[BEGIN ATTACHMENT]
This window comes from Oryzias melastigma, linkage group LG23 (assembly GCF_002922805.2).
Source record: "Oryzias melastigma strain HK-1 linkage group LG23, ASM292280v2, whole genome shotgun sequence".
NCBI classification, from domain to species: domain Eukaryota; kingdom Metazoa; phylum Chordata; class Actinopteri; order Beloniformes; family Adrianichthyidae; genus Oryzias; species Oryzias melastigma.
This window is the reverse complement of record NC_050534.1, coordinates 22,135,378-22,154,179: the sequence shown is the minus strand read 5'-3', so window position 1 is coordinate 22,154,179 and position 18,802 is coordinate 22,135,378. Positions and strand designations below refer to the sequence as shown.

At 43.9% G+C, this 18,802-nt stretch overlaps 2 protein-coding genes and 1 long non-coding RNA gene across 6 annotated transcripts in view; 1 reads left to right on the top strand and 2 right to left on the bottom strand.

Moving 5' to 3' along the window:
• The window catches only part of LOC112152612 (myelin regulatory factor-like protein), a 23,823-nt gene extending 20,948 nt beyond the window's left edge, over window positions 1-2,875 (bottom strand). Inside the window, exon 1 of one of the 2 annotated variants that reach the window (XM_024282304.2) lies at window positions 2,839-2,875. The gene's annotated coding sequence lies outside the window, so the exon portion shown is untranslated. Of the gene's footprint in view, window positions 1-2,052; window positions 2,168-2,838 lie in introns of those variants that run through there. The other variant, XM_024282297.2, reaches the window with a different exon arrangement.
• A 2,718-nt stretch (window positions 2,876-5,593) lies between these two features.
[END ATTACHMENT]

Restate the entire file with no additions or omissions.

This window comes from Oryzias melastigma, linkage group LG23 (assembly GCF_002922805.2).
Source record: "Oryzias melastigma strain HK-1 linkage group LG23, ASM292280v2, whole genome shotgun sequence".
NCBI classification, from domain to species: domain Eukaryota; kingdom Metazoa; phylum Chordata; class Actinopteri; order Beloniformes; family Adrianichthyidae; genus Oryzias; species Oryzias melastigma.
This window is the reverse complement of record NC_050534.1, coordinates 22,135,378-22,154,179: the sequence shown is the minus strand read 5'-3', so window position 1 is coordinate 22,154,179 and position 18,802 is coordinate 22,135,378. Positions and strand designations below refer to the sequence as shown.

At 43.9% G+C, this 18,802-nt stretch overlaps 2 protein-coding genes and 1 long non-coding RNA gene across 6 annotated transcripts in view; 1 reads left to right on the top strand and 2 right to left on the bottom strand.

Moving 5' to 3' along the window:
• The window catches only part of LOC112152612 (myelin regulatory factor-like protein), a 23,823-nt gene extending 20,948 nt beyond the window's left edge, over window positions 1-2,875 (bottom strand). Inside the window, exon 1 of one of the 2 annotated variants that reach the window (XM_024282304.2) lies at window positions 2,839-2,875. The gene's annotated coding sequence lies outside the window, so the exon portion shown is untranslated. Of the gene's footprint in view, window positions 1-2,052; window positions 2,168-2,838 lie in introns of those variants that run through there. The other variant, XM_024282297.2, reaches the window with a different exon arrangement.
• A 2,718-nt stretch (window positions 2,876-5,593) lies between these two features.